Take the 2-minute tour ×
Stack Overflow is a question and answer site for professional and enthusiast programmers. It's 100% free.

I just wanna ask one thing regarding Annotations. I searched in google a lot and I read from many sites, BUT still iam not convinced. So, thats why i wanna ask myself.

Here are the queries:

  1. I knew what annotations are, BUT i don't understand whether to use them in real projects or not. Some people say that it's very complex to understand, confusing and maintain them. Some people say they save a lot of time.

  2. I have one spring project which i am gonna start with. Would you really suggest me to use Annotations for the whole project? (I knew how to use them)

  3. When should we use them exactly and when shouldn't?

Personally, even I hate annotations as I feel they're not much maintainable, instead I love using xml files (of course I do not dump all tags in a single xml file, I maintain each xml for each layer (say dispatcher-dao.xml for dao layer, dispatcher-view.xml for presentation lauer, etc.)

So, could you please clear me these queries?

Awaiting your responses!

share|improve this question
At the end, it is a matter of taste. Wether XML nor annotations are 'better' –  verbose-mode Feb 20 '13 at 11:43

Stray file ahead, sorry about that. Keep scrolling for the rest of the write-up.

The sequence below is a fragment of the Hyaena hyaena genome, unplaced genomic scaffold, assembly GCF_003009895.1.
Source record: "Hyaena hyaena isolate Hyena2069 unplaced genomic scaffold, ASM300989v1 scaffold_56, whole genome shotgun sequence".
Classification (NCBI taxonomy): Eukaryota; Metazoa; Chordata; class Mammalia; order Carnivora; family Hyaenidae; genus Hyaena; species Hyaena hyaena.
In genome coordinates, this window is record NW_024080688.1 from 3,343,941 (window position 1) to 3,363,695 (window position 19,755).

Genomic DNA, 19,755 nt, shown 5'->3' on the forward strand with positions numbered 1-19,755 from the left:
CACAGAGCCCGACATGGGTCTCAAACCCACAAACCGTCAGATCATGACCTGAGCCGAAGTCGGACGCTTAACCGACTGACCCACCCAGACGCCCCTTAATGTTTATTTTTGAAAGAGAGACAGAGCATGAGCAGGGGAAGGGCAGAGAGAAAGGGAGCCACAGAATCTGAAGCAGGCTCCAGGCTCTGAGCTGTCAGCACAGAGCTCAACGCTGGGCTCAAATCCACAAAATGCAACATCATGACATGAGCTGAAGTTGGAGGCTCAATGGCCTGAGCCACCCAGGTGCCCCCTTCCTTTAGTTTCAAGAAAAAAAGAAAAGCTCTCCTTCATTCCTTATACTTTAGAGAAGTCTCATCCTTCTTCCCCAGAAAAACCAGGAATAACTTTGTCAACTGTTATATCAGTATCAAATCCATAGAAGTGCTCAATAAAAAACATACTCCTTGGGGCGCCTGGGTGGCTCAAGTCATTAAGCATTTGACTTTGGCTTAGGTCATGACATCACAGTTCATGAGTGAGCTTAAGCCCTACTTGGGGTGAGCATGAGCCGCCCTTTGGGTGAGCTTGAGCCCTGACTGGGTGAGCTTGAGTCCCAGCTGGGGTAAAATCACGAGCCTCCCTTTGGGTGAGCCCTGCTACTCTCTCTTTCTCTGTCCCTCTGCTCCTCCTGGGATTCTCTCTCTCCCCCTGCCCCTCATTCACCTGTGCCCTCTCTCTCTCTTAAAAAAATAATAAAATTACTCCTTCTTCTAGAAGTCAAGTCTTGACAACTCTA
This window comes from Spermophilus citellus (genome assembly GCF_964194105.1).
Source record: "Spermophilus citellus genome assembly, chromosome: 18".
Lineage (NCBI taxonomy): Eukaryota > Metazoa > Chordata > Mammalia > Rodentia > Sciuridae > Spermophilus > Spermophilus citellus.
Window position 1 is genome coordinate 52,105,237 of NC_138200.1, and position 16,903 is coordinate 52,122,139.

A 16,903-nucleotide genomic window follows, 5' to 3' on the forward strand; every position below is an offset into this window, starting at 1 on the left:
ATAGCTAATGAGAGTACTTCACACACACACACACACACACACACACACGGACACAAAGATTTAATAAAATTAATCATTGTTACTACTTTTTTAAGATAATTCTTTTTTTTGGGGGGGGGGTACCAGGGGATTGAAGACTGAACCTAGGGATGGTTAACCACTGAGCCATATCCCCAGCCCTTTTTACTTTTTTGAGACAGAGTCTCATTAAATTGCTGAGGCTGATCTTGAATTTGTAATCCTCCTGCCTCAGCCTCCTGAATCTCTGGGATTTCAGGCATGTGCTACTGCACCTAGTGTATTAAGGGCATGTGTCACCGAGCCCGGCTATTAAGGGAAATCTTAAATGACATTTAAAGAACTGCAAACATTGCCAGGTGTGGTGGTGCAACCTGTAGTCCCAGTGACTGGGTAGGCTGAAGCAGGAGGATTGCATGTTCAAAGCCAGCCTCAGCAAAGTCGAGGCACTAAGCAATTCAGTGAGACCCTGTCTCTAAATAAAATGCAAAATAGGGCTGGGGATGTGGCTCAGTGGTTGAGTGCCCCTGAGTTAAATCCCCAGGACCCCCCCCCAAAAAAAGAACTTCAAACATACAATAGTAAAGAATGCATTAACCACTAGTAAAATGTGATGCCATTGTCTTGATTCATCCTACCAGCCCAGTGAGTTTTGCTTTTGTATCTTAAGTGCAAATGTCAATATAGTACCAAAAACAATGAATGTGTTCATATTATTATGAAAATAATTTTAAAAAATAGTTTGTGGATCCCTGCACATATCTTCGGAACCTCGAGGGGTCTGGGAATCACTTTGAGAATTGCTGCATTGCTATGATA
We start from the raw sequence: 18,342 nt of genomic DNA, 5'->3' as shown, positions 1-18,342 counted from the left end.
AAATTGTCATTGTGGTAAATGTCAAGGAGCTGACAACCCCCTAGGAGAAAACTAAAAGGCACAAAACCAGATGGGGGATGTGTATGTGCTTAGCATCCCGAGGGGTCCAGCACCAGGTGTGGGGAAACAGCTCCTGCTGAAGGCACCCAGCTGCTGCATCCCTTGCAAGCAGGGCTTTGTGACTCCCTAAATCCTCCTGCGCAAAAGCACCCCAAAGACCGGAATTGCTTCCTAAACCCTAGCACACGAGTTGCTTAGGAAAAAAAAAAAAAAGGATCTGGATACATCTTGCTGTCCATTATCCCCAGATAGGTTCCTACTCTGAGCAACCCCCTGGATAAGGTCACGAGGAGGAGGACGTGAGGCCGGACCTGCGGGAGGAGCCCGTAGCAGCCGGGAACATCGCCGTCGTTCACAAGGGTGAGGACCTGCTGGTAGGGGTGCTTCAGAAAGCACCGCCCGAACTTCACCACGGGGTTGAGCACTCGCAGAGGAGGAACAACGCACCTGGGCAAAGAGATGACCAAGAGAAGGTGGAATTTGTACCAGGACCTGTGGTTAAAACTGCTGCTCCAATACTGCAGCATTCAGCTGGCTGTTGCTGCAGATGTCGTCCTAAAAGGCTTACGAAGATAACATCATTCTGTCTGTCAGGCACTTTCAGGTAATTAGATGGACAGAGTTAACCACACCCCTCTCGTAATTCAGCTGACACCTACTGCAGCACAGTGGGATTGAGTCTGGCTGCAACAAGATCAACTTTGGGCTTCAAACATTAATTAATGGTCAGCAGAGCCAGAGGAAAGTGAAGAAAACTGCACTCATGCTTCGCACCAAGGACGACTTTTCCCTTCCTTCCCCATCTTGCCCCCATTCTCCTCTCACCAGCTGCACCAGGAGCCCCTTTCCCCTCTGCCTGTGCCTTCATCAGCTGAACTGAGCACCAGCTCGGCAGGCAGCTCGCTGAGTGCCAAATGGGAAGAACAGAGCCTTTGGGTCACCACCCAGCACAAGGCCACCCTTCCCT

Spring beans can yield complicated things too. In pure Java EE annotations can be less error prone, and speed things up, as you do not need to switch as often between sources, have the responsibility at one spot. For a model however, XML gives a nice overview. –  Joop Eggen Feb 20 '13 at 12:04
@JoopEggen : Shall I go with only using Annotations? (instead of xml configuration files) for my whole project? –  Irwin Feb 20 '13 at 12:09
please, i need some more responses... –  Irwin Feb 20 '13 at 12:26
Spring is configurable post-build, so for projects that get installed at customer sites you at least want some of the key configurable options in XML and not annotations. –  Pace Feb 20 '13 at 12:54

Your Answer


By posting your answer, you agree to the privacy policy and terms of service.

Browse other questions tagged or ask your own question.